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Rules & regulations of personal bankruptcy in different countries

Involuntary bankruptcy

This means that the person you owe money to; the creditor, will be able to take you to court in order for them to claim back the same amount. However, depending on the country, there are different rules and regulations attached:

In Australia the process of bankruptcy happens in a federal circuit court. A person who claims to be your creditor can ask this court to declare you bankrupt.

In the USA the creditor must present the debtor with a statement saying they are being taken to court. The debtor has 20 days to respond. If they do not respond then the debtor has no other option but to be taken to court.

In Canada a creditor may file a bankruptcy application which states that the debtor owes 1,000 dollars or more, and the act of bankruptcy must have happened within the previous six months.

In England, before a creditor presents a petition to the court, they have to serve the debtor with a demand stating that the outstanding sum of 75 pounds or more must be paid within 21 days

How much does it cost?

Every country has a charge that you will need to incorporate into your debt amount. Each country’s fees vary:

In Australia there are many fees to take into consideration such as: Advertising, inspection, notices, agreements, and other services which all have a different price attached.

In the USA there are different chapters of bankruptcy which all have a different fee ranging from $246 to $1,300 depending on your situation.

In Canada you will need to pay a minimum amount for every month you are bankrupt to help with filing costs. This will be anywhere from 200 to 250 per month and you will also lose any money won at the time of the bankruptcy process.

In England there are set fees: £175 for court costs and £525 for management of your bankruptcy process.

Can I be rejected for bankruptcy?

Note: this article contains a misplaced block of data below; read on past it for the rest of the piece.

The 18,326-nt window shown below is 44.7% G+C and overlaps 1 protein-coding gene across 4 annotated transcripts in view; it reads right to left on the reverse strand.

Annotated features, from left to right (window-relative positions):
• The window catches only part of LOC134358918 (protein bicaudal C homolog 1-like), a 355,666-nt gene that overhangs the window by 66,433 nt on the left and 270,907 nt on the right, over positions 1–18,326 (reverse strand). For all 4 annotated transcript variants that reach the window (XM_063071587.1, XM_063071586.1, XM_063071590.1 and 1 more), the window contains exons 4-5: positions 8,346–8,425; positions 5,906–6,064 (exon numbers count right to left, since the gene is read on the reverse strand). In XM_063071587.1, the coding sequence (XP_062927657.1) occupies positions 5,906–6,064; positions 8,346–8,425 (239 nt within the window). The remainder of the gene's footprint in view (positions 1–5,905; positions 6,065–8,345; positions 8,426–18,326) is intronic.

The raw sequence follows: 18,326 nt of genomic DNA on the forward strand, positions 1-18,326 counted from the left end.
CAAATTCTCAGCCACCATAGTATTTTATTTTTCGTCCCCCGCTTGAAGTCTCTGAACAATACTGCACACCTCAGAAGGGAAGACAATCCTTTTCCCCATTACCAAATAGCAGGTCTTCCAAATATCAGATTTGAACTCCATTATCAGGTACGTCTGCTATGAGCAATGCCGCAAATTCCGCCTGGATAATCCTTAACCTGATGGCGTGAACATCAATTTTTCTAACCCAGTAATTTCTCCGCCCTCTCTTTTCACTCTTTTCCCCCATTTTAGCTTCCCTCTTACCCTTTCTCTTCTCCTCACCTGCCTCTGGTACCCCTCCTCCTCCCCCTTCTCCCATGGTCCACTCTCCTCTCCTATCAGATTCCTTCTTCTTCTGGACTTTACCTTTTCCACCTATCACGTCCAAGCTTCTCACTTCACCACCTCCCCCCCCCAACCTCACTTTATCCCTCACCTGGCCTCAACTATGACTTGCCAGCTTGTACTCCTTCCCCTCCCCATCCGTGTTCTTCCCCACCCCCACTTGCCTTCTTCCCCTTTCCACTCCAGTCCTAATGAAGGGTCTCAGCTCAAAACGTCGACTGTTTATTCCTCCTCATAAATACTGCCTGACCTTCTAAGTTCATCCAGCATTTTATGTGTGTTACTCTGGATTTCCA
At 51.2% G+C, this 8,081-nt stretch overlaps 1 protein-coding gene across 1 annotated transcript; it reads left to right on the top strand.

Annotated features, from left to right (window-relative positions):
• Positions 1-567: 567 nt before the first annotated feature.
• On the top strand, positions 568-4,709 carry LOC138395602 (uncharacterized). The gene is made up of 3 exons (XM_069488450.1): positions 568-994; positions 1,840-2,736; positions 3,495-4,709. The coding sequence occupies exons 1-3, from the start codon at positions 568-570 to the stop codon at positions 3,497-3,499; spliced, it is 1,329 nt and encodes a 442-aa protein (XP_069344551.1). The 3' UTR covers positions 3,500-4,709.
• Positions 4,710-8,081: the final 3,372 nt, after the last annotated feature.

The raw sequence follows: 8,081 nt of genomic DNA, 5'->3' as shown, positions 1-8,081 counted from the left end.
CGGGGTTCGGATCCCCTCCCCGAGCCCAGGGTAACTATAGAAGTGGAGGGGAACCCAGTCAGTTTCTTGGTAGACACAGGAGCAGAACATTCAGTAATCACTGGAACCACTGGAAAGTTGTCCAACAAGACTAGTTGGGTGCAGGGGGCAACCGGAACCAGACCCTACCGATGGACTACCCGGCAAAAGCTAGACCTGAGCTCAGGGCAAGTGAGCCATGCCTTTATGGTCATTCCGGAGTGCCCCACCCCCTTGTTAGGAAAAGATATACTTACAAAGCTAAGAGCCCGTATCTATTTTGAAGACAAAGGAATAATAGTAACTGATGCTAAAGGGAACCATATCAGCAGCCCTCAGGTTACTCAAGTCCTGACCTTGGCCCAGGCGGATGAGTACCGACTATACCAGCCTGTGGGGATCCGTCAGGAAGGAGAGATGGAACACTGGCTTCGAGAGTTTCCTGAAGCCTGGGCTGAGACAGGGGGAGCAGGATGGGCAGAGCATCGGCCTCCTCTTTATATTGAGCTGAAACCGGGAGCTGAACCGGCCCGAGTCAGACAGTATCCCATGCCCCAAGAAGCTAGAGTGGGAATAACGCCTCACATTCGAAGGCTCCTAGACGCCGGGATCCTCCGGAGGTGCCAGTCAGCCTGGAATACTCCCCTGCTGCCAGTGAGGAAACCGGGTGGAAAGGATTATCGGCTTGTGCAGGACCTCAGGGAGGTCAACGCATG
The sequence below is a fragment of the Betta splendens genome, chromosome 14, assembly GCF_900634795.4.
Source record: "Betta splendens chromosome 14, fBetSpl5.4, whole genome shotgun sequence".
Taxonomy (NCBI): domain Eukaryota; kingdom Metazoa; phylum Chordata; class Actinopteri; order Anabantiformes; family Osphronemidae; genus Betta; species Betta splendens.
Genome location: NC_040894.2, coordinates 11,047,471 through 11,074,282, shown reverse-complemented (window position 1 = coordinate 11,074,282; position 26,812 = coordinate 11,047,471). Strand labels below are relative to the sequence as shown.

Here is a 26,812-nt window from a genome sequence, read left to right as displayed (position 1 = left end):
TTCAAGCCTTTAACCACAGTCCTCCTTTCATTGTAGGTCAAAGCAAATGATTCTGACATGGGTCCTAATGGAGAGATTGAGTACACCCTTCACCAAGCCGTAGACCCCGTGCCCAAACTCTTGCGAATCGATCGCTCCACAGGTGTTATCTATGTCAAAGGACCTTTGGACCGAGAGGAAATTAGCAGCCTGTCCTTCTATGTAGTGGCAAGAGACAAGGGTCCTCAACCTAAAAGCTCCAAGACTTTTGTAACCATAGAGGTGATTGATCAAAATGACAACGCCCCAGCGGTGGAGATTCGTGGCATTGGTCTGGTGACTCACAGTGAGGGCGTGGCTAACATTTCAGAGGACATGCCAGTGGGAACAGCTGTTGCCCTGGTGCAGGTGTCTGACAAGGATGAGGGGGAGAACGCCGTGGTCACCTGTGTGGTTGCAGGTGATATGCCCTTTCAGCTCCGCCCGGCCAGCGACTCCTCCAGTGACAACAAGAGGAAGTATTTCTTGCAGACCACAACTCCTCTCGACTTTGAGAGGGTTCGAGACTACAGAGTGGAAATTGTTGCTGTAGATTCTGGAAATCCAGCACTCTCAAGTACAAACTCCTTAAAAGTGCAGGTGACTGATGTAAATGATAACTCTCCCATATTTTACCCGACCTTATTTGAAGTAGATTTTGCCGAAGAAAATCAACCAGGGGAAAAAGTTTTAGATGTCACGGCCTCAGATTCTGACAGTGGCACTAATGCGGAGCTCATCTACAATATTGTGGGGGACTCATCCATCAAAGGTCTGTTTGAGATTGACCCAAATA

There will be a number of things that will have to be carried out appropriately and correctly in order for you to be able to file for bankruptcy. If you do something wrong, you could be rejected for filing altogether, but again, the rules depend on the country you are living in.

In Australia a petition for bankruptcy can be rejected if the person is unwilling to pay their debts, they have been bankrupt three times previously, or once within the previous five years.

In the USA, mistakes or omissions in paperwork may be a cause for rejection, absences from a creditors meeting may be another one. Typically, some types of bankruptcy will not be allowed a repetition if it was filed for in the previous eight years, however, some might. The number of times you can file are case dependant.

In Canada you will be rejected if you have filed for bankruptcy in the previous seven years or if you have enough assets to cover your debts.

In the UK you must fill in all of the forms correctly and disclose everything in order for your petition to be accepted.

Restrictions while filing for bankruptcy

During and after the bankruptcy process every debtor has to face and of course follow certain restrictions:

In Australia written permission from your trustee must be granted in order for you to travel overseas while bankrupt.

In the USA, unless you get written permission to travel overseas, your passport will be taken from you during the process and there might be a bank status of ‘bankrupt’ for up to three years, depending on which state you reside in.

In Canada you must; keep your trustee informed as to where you are living, not borrow more than 500 dollars without full disclosure of your situation and at all times respond to your trustee’s requests.

In the UK during bankruptcy you are unable to: act as a company director, borrow more than £500 without disclosing bankruptcy to the lender, manage a business without full disclosure, or work as a debt specialist. These restrictions last 12 months, starting from the moment you were made bankrupt.

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Muzahed I.
Muzahed I.
I am Muzahedul Islam. Executive Editor of Reach me out for writing opportunities on this website.


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